7 of the Strangest Moments in Super Bowl History

Then-QB for the New England Patriots, Tom Brady; Katy Perry performs during the Pepsi Super Bowl XLIX Halftime Show at University of Phoenix Stadium on February 1, 2015 in Glendale, Arizona. Photos Courtesy: Rob Carr/Getty Images; Rich Graessle/Icon Sportswire/Getty Images

Despite the tremendous amount of planning that goes into the Super Bowl, things don’t always go as expected. Not to mention, with folks taking to Twitter and TikTok these days, anything is apt to go viral — for better or worse — on the night of the NFL’s biggest game. From cringeworthy blunders to downright bizarre ideas, these 7 moments mark some of the strangest in Super Bowl history — for now, anyway. 

Red Hot Chili Peppers, Unplugged 

Things got a bit weird during the 2014 halftime show; viewers realized that the Red Hot Chili Peppers were faking their performance on one of TV’s biggest stages. Even stranger? The band didn’t seem bothered enough to hide this fact as both the bass and lead guitar were very clearly completely unplugged. 

Photo Courtesy: Elsa/Getty Images

Later the band’s bassist, Flea, confirmed our at-home observations, clarifying that only the vocals were live. The Red Hot Chili Peppers’ singer, Anthony Kiedis, was the only one allowed to go live; the NFL required the band to pre-record the rest of the instruments to ensure a “perfect” performance. Obviously, fans were pretty upset. Flea made sure to point out that the band wasn’t trying to pull one over on anyone, hence why the unplugged guitars were so visible.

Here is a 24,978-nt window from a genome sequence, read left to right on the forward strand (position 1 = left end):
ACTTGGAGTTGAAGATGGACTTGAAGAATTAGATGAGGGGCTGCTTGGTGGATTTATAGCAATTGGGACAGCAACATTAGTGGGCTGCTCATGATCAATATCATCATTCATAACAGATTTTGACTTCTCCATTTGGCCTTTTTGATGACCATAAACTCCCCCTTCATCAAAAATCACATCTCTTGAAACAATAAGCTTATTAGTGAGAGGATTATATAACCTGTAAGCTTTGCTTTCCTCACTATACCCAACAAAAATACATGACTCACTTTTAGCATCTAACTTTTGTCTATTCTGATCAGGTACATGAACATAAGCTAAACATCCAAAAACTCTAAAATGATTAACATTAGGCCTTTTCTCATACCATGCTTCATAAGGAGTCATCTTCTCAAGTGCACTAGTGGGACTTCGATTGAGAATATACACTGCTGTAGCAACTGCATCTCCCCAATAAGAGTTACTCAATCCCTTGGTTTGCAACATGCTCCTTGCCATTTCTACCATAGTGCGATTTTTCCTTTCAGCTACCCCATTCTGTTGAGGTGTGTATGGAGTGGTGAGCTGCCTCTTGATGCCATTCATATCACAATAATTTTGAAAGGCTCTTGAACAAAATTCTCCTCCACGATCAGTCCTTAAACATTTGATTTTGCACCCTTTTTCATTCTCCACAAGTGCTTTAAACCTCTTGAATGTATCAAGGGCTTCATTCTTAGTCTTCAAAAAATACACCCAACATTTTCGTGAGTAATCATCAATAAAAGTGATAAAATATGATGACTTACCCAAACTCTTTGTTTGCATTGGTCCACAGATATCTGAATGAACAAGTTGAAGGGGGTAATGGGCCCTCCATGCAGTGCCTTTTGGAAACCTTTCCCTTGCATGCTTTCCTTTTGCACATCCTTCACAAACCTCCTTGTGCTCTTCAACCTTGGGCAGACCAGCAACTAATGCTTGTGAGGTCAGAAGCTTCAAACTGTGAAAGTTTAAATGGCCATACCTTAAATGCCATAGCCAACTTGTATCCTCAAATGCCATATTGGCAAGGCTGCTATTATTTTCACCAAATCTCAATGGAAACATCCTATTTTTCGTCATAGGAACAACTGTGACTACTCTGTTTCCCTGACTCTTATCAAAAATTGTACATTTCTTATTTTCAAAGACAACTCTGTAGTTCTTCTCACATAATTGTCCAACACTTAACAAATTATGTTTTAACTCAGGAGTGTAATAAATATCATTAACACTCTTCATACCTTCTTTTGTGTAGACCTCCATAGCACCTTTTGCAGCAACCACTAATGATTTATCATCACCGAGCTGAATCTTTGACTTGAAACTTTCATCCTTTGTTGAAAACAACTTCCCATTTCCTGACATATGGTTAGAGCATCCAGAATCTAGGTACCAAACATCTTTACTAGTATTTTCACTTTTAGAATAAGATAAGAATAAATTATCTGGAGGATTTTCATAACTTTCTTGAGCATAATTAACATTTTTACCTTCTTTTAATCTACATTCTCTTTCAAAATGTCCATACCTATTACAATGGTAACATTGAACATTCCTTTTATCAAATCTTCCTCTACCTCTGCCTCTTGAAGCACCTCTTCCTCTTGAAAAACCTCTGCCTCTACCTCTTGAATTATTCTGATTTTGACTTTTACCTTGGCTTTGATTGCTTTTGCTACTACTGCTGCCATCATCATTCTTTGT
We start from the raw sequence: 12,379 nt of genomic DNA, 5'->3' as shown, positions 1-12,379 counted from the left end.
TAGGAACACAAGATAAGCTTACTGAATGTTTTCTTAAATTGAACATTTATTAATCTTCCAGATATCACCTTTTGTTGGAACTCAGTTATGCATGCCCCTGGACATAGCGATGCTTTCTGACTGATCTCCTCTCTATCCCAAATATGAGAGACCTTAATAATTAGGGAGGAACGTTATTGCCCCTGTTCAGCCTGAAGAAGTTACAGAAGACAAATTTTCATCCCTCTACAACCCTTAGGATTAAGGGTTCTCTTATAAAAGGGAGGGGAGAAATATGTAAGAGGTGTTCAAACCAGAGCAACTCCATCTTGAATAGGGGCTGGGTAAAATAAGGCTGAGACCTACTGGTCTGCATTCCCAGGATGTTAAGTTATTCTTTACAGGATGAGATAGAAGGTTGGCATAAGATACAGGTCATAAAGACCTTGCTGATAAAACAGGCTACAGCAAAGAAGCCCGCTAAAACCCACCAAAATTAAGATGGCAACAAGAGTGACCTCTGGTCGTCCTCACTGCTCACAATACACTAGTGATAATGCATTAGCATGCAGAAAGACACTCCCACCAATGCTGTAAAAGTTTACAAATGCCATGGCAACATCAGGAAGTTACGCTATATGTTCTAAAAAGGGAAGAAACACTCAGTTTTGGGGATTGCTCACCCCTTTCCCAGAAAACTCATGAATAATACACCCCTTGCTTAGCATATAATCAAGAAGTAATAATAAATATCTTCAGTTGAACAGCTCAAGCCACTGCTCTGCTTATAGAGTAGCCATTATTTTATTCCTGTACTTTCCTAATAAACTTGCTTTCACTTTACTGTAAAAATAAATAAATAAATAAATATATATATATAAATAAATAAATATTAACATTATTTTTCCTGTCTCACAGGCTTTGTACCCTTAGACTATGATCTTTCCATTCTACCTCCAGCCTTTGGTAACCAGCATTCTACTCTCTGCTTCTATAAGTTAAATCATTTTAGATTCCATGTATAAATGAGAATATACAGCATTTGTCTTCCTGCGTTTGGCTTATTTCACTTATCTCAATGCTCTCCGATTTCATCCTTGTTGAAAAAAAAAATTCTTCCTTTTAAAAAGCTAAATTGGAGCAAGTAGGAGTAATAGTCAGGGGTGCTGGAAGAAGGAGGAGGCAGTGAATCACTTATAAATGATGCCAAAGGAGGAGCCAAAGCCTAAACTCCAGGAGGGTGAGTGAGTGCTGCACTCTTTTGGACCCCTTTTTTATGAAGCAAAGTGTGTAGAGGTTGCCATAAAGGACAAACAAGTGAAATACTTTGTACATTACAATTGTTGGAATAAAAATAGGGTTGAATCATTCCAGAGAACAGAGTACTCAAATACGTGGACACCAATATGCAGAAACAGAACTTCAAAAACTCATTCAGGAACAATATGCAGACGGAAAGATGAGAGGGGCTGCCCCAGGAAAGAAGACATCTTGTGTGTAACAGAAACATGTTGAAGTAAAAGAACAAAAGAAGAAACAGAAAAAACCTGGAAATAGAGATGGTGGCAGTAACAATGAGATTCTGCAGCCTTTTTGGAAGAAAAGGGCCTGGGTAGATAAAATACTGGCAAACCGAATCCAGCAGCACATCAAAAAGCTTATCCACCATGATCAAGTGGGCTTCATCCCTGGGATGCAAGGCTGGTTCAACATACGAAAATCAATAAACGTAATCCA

Blackout Bowl

With all the efforts and thousands of dollars that go into planning the Super Bowl, the last thing you expect is a blackout in the middle of the big game. But that’s exactly what happened during the second half of Super Bowl XLVII in 2013. Fans in attendance endured 34 minutes of darkness at the New Orleans Superdome; some were actually trapped in elevators. 

Photo Courtesy: Yui Mok/PA Images/Getty Images

Later, investigations showed that the outage was a result of low settings on the switch gears — the very things put in place to prevent power surges. Although, we’d like to point out that none other than Beyoncé — and her Destiny’s Child alum — performed right before the outage, and if anyone has the power to drain the energy from a stadium by putting on a show-stopping performance, it’s Beyoncé. 

On the football side of things, San Francisco 49ers diehards experienced a memorable night — in more than one way. Post-power outage, San Francisco made an impressive 17-point comeback, inching closer to the Ravens. Although the 49ers’ blackout buzz wasn’t enough to topple Baltimore, it was still quite the game. 

Thurman Thomas’ Lost Helmet — and Play Time

Super Bowl XXVI in 1992 wasn’t great for the Buffalo Bills. But it was particularly strange for running back Thurman Thomas, who, just before kickoff, couldn’t find his helmet. Eventually, Thomas was reunited with his helmet, which meant he could play during the second half of the game. 

Photo Courtesy: Andy Lyons/Getty Images

Needless to say, theories as to what led to the missing (or misplaced) helmet swirled. The most credible? Another player accidentally picked it up. Still, Thomas was one of the best offensive players in the Super Bowl that year, so Bills fans believe his absence for the first two quarters cost the team dearly. 

Tom Brady’s Stolen Jersey